Yesterday, Cisco announced a new software release for ACI. If you are looking to automate IT, or build out your cloud environment, and want to do so in an open fashion that provides a lot of flexibility – then you’ll probably be interested.
Why? The new ACI release:
- Makes managing and securing your cloud environment easier;
- Provides openness, expanding customer choice; and
- Delivers operational flexibility
OK, so what does this actually mean?
- Makes managing and securing your cloud environment easier
Three of the most popular cloud management tools include Microsoft Azure Pack, OpenStack and VMware vRealize. Earlier this year, we announced Windows Azure Pack ACI integration. With this new ACI release, we integrate ACI with OpenStack and vRealize, as well. (More details are here.) So this means that if you need to, say, provision a virtual workload in vCenter, ACI automagically orchestrates things to match computing resources and networking infrastructure. So, you can enjoy the policy based automation and all the other benefits of ACI regardless of which of these tools you use to manage your cloud environment.
This also means OpenStack users can now create and manage their own virtual networks, extending ACI policy directly into the hypervisor with a hardware-accelerated, fully distributed OpenStack networking solution – the only one available that integrates both physical and virtual environments.
To more easily and completely secure these environments, the new release provides micro-segmentation support for VMware VDS, Microsoft Hyper-V virtual switch, and bare-metal endpoints. Essentially, this means more granular enforcement of security policies. These can be based on numerous different criteria relevant to attributes associated with the network, e.g. IP address, or the virtual machine, e.g. VM identifier, Name, etc. There are additional capabilities that can, for example, disable communication between devices within a policy group (intra EPG, for those more familiar with ACI) – useful in thwarting lateral expansion of attacks.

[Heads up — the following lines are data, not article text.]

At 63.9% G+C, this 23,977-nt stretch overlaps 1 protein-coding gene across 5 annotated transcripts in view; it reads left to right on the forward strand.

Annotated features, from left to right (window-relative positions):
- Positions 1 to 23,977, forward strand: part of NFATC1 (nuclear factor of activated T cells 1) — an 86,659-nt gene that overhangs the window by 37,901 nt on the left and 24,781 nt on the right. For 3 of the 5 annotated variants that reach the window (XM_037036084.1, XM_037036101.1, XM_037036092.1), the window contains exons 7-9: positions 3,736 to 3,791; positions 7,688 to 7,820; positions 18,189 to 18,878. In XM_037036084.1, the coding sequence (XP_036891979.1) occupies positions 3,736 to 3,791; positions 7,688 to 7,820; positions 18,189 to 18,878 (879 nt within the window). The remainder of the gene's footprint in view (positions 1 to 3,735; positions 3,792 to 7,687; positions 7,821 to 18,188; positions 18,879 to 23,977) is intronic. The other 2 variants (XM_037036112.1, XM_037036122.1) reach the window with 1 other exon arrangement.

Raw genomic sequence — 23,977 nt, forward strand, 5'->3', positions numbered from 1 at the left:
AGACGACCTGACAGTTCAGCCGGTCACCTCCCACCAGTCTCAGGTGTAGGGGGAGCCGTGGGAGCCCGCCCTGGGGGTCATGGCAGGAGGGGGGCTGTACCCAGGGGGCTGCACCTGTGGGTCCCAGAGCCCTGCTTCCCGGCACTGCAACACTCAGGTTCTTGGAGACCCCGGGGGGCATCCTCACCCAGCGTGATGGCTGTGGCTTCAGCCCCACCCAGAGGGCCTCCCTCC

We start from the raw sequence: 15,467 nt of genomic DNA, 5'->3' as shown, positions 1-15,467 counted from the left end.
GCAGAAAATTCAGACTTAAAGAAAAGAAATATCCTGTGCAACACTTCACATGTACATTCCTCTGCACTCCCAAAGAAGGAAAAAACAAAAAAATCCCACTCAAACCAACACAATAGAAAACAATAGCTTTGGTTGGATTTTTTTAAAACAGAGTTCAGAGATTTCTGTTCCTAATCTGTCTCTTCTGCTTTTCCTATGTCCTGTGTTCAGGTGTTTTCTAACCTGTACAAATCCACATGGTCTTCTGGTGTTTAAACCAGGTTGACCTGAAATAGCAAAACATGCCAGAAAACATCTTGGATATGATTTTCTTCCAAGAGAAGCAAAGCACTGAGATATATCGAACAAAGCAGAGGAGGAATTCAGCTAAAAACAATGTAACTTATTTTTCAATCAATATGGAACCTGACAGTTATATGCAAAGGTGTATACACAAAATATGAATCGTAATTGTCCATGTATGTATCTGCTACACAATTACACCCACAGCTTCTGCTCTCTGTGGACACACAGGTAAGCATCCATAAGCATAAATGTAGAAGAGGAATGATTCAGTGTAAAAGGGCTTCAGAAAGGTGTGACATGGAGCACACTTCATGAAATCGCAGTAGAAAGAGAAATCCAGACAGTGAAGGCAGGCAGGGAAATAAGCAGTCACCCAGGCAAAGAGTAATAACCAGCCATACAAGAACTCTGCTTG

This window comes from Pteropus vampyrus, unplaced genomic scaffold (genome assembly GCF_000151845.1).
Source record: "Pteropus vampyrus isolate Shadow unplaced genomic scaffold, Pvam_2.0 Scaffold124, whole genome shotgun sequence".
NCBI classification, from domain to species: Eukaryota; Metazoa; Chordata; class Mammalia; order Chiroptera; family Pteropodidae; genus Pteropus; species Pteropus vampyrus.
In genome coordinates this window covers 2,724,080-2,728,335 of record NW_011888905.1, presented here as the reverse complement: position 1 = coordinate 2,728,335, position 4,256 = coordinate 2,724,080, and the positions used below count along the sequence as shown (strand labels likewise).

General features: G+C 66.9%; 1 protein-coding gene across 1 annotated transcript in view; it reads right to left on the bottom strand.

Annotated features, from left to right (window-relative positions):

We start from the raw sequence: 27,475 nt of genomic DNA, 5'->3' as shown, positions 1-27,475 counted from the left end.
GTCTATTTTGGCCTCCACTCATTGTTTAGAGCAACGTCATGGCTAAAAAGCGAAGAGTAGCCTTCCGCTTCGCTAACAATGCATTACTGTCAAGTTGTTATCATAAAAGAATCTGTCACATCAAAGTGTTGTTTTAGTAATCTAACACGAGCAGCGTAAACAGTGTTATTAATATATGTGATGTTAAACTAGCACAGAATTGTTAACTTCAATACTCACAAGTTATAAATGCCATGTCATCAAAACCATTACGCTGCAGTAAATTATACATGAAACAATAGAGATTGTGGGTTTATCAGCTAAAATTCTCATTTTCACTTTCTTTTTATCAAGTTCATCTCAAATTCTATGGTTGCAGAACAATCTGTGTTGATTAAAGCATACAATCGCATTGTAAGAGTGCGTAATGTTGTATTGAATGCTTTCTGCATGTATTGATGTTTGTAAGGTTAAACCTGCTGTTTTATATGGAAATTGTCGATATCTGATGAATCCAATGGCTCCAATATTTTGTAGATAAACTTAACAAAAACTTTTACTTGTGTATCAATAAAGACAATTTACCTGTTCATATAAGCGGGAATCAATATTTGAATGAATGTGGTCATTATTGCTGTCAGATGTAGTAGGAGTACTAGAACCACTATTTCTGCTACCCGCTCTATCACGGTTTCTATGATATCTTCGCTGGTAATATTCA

- Provides openness, expanding customer choice
Piggybacking off some comments above, it’s worth noting that since ACI’s inception, one of its differentiators has been the ability to integrate physical servers as well as virtual machines, and to apply policy consistently across them. Well, now there’s a new kid on the block, as the industry observes an increasingly popular trend to use containers as another way of operating applications. As part of this announcement, we are extending ACI support to include Docker containers, in addition to VM’s and bare metal servers. This is done by using Project Contiv, which is an open source project that has a Docker network plugin allowing, among other things, automatic configuration of Docker hosts to integrate with ACI. Check out details on this video and/or this white paper. Network Computing commented here, that:
“Given all the hubbub in the industry over Docker, ACI’s new Docker container support is noteworthy.”
Another way this new release is driving openness and providing more choice for customers is around L4-7 services. ACI now supports service insertion and chaining for any service device. So, customers can leverage their existing model of deploying and operating their L4-L7 device, while automating the network connectivity. This is in addition to, not instead of, the device package model, which provides for more comprehensive ‘soup to nuts’ automation. Speaking of which, as part of this announcement, several new partners also joined the ACI Ecosystem. This video provides some insight into how some of them automate your applications.
- Delivers operational flexibility
The new release has a number of tools that create more flexible operating environments. A quick rundown includes the multi-site app, which enables policy-driven automation across multiple datacenters, providing enhanced application mobility and disaster recovery. In short, this means you can run ACI in 2 different data centers, and extend the policy across them. Other tools provide the ability to do configuration rollback, as well as NX-OS Style CLI. This is for the CLI junkie that wants to run the entire ACI fabric as a single switch. There are some other cool nuggets in here as well, like a heat map that provides real-time visibility into system health.
Clayton Weise, Director of Cloud Services at KeyInfo, summed it up best when he said:
“ACI is the direction we’re going to go because it gives us the best flexibility.” (Read the entire Network World story here.)
In summary, this new release adds capabilities that will help you more effectively manage and secure your cloud environment, as well as leverage the benefits of both openness and operational flexibility.